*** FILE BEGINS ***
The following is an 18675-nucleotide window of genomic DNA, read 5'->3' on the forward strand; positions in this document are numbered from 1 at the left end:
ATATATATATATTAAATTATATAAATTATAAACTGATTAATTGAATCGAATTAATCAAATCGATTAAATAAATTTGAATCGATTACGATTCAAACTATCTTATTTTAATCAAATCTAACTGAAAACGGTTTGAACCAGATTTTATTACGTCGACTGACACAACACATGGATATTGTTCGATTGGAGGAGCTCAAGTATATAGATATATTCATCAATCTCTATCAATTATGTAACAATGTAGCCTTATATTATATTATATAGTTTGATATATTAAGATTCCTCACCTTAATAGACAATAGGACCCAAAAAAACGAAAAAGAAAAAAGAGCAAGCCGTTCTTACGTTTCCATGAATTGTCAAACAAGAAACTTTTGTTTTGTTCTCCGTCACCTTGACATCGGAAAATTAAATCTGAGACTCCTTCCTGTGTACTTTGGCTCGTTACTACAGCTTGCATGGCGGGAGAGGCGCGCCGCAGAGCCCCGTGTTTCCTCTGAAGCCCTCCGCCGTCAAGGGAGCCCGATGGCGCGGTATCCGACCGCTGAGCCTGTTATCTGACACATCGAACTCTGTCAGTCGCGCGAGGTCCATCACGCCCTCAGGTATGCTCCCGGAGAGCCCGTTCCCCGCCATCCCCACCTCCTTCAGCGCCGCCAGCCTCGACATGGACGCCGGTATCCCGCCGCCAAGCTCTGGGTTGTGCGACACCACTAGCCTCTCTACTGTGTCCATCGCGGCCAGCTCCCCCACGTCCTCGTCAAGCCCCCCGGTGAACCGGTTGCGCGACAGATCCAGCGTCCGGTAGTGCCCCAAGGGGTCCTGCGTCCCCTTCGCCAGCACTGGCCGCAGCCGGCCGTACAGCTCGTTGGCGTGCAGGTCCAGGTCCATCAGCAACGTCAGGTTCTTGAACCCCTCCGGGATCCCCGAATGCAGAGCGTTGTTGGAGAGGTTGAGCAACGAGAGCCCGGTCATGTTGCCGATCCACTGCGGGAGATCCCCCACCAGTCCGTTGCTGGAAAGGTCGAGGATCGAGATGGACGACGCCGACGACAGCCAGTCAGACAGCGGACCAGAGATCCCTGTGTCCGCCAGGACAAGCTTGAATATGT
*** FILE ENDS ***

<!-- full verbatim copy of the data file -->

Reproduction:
The following is an 18675-nucleotide window of genomic DNA, read 5'->3' on the forward strand; positions in this document are numbered from 1 at the left end:
ATATATATATATTAAATTATATAAATTATAAACTGATTAATTGAATCGAATTAATCAAATCGATTAAATAAATTTGAATCGATTACGATTCAAACTATCTTATTTTAATCAAATCTAACTGAAAACGGTTTGAACCAGATTTTATTACGTCGACTGACACAACACATGGATATTGTTCGATTGGAGGAGCTCAAGTATATAGATATATTCATCAATCTCTATCAATTATGTAACAATGTAGCCTTATATTATATTATATAGTTTGATATATTAAGATTCCTCACCTTAATAGACAATAGGACCCAAAAAAACGAAAAAGAAAAAAGAGCAAGCCGTTCTTACGTTTCCATGAATTGTCAAACAAGAAACTTTTGTTTTGTTCTCCGTCACCTTGACATCGGAAAATTAAATCTGAGACTCCTTCCTGTGTACTTTGGCTCGTTACTACAGCTTGCATGGCGGGAGAGGCGCGCCGCAGAGCCCCGTGTTTCCTCTGAAGCCCTCCGCCGTCAAGGGAGCCCGATGGCGCGGTATCCGACCGCTGAGCCTGTTATCTGACACATCGAACTCTGTCAGTCGCGCGAGGTCCATCACGCCCTCAGGTATGCTCCCGGAGAGCCCGTTCCCCGCCATCCCCACCTCCTTCAGCGCCGCCAGCCTCGACATGGACGCCGGTATCCCGCCGCCAAGCTCTGGGTTGTGCGACACCACTAGCCTCTCTACTGTGTCCATCGCGGCCAGCTCCCCCACGTCCTCGTCAAGCCCCCCGGTGAACCGGTTGCGCGACAGATCCAGCGTCCGGTAGTGCCCCAAGGGGTCCTGCGTCCCCTTCGCCAGCACTGGCCGCAGCCGGCCGTACAGCTCGTTGGCGTGCAGGTCCAGGTCCATCAGCAACGTCAGGTTCTTGAACCCCTCCGGGATCCCCGAATGCAGAGCGTTGTTGGAGAGGTTGAGCAACGAGAGCCCGGTCATGTTGCCGATCCACTGCGGGAGATCCCCCACCAGTCCGTTGCTGGAAAGGTCGAGGATCGAGATGGACGACGCCGACGACAGCCAGTCAGACAGCGGACCAGAGATCCCTGTGTCCGCCAGGACAAGCTTGAATATGT